Activision’s thoroughly admirable strategy shoot-‘em-up Pastfinder is an often overlooked title in the famous publishers back-catalogue, but is still deserving of attention from Commodore fans, as it’s a beautifully crafted piece of game design. Released in 1984, around the same time as David Crane’s famous Ghostbusters license, and thus rather neglected by Activision’s marketing department, the game failed to make a significant impact in the US. However, thanks to a Sizzler award in the very first issue of Zzap 64, and glowing recommendations from both Gary Penn and Julian Rignall, the game probably gained more prominence and acclaim this side of the pond, and well deserved it was too.
Originally developed for the Atari 800 by Activision designer David Lubar, the game is set in the year 8878 and casts the player in the role of the eponymous Pastfinder of the title, an interstellar explorer and treasure hunter (a sort of future-generation Indiana Jones). At the helm of his or her trusty ‘Leeper’ craft (the unusual four-legged design of which was inspired by a daddy-long-legs) the player is charged with traversing and mapping out a barren alien wilderness, while hunting for various ‘artifacts’ from a long-lost extra-terrestrial civilisation.
The game-world is viewed from an overhead angled perspective in a similar manner to Andrew Braybrook’s later C64 title AlleyKat (quite possibly Andrew was a fan of the game), and though simplistic is rendered in a wonderfully atmospheric manner through clever use of colour and shadows. The unique control system of the Leeper is beautifully fluid. Pushing up on the joystick causes the craft to live up to its name and jump over low structures in its path, as well as gradually increasing its speed (and that of the scrolling background), pulling back slows the ship down. As you move across the screen your craft rotates and animates in a very charismatic manner which is a joy to behold.
The levels consist of a variety of separate scrolling ‘obstacle courses’, littered with various static hazards and the odd hostile, homicidal alien craft. The Leeper can shoot at various destructible enemies, though many of the wall-like structures cannot be destroyed. The enjoyment of the game comes from the excitement of racing against the time limit through the various levels, ducking and weaving over, under and between the various obstacles, while tactically taking out enemies and trying to pick up as many artefacts and power-up items as possible. Cleverly this time-limit is given a believable premise, in the form of ever-building radiation levels which can prove fatal if you take too long in each stage, although you can destroy de-radiating ‘crystals’ as you proceed through each level which can help slow the rate of absorption. The feeling of tension is increased by the eerie ‘Space Invaders’ heart-beat sound-effect which becomes gradually more insistent as you approach fatal radiation levels.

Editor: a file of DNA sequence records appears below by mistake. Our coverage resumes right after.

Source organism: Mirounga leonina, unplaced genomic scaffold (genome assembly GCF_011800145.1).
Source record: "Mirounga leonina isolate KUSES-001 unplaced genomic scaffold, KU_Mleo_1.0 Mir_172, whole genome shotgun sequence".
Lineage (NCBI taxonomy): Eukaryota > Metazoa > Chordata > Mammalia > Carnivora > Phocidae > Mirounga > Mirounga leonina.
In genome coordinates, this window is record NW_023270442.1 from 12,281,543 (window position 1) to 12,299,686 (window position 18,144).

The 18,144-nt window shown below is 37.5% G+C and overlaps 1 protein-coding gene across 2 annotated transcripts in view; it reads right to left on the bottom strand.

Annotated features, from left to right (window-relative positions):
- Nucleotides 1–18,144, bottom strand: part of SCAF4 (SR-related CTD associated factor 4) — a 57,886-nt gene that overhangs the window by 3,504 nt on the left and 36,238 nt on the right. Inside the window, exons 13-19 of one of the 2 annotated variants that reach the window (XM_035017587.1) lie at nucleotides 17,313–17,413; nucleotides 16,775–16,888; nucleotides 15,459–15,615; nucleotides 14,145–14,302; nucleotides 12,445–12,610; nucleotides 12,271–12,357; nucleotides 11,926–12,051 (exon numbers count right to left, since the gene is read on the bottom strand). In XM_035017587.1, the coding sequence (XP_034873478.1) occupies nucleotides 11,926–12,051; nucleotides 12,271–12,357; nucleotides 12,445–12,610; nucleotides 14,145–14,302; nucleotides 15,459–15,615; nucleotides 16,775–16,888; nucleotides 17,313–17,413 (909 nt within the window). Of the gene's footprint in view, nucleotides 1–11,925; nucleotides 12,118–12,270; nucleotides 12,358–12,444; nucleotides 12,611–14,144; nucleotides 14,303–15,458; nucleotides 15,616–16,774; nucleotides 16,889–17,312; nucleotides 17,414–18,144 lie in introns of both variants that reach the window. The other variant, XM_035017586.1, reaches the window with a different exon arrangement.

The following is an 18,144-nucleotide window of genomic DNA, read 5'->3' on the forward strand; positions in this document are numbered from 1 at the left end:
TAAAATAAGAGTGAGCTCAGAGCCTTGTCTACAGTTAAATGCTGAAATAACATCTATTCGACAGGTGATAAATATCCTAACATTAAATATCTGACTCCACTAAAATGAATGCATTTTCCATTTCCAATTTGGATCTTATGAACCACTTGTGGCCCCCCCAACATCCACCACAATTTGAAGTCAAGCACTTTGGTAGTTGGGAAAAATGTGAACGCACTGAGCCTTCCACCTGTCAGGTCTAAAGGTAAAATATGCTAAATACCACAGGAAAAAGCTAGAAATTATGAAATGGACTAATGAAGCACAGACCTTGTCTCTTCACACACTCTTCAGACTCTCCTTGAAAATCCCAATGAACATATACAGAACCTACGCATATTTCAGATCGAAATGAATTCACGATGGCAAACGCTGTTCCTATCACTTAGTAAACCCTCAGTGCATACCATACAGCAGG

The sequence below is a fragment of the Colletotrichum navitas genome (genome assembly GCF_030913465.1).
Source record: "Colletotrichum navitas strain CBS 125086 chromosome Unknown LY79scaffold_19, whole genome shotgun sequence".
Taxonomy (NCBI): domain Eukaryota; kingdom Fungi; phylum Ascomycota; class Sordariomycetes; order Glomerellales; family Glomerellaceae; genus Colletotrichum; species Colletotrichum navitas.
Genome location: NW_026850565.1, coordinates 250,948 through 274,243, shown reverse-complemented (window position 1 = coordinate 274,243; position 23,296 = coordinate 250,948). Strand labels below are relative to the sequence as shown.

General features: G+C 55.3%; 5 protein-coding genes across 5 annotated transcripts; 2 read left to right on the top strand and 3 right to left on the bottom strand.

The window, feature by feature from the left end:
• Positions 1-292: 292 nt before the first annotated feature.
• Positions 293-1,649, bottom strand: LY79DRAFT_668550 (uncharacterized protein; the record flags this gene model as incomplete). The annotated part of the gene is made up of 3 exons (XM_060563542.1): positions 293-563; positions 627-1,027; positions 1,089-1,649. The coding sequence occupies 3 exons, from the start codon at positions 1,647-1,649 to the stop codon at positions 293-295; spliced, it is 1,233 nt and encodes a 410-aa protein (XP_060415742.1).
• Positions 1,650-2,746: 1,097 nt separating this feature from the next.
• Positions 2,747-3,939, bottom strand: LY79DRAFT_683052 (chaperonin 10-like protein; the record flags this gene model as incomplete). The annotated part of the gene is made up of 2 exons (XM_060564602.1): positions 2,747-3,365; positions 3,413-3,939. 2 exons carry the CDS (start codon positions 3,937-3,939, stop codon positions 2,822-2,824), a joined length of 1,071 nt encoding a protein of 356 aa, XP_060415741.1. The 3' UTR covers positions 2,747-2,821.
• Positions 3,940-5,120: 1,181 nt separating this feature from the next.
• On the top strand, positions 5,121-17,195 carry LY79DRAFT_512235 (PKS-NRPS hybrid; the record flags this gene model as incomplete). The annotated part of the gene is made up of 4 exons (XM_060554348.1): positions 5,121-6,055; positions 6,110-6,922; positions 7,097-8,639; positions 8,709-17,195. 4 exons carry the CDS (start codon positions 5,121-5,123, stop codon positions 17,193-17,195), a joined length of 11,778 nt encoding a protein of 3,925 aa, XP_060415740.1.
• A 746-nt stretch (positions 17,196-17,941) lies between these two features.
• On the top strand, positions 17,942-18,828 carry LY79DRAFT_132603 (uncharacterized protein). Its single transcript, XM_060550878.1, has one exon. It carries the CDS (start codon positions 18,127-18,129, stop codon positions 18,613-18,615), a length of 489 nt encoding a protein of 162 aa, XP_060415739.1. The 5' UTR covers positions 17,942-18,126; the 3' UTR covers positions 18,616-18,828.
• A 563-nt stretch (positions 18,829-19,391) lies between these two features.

Luckily there are various items of kit and kaboodle with which to equip the Leeper to counter these dangers, which can be selected at the start of each level, but are limited in supply so must be used wisely. The grid-like map screen will show the level of radioactivity in any particular stage before you select and enter it, so you’ll know in advance when it’s best to turn on the ‘Heavy Metal’ anti-radiation device which slows the inevitable build-up of fatal gamma-rays. A ‘Deradiator’ can be used to remove all radiation from the craft at the end/beginning of a stage, useful as otherwise your levels will carry over from stage to stage and if not kept in check will soon having you glowing an unhealthy shade of florescent green. Lastly the ‘Beam Shield’ and ‘Scrambler’ devices can be used to thwart the attacks of the fast-firing enemy ships you’ll encounter in later levels.
The map screen with its 16x13 level grid (that’s 208 stages folks) really gives a nice explorational feel to the game. It’s a similar idea to Jeff Minter’s Anciptal, with the player being able to make his way across the grid in any direction. ‘Bases’ are shown by icons on the map screen, and are useful to visit to drop off your collection of artifacts as soon as you can, because dying loses the player half the number of carried artifacts and reduces your score considerably. Later stages (those furthest from the start point on the grid) are increasingly more dangerous, with such hazards as opening/closing gaps in structures, oscillating barriers, and constantly shifting walls of columns which must be dexterously squeezed through.
Pastfinder is a fascinating and very atmospheric game which seems to have aged remarkably well, a sure-fire mark of great design and playability. For me, the explorational and tactical elements and unique and unusual premise elevate the game well above the average C64 shooter. If you like the sound of it, give it a shot, you might be pleasantly surprised.
|GRAPHICS - 8/10|
|Simplistic but very evocative, with great use of a limited colour-palette and shading.|
|SOUND - 7/10|
|Effective enough, the Space Invaders style heart-beat adds well to the tension.|
|PLAYABILITY - 9/10|
|Still plays really nicely due to the Leeper craft's unique and very slick control system.|
|OVERALL - 8/10|
|A great past Activision classic that deserves to be re-found. |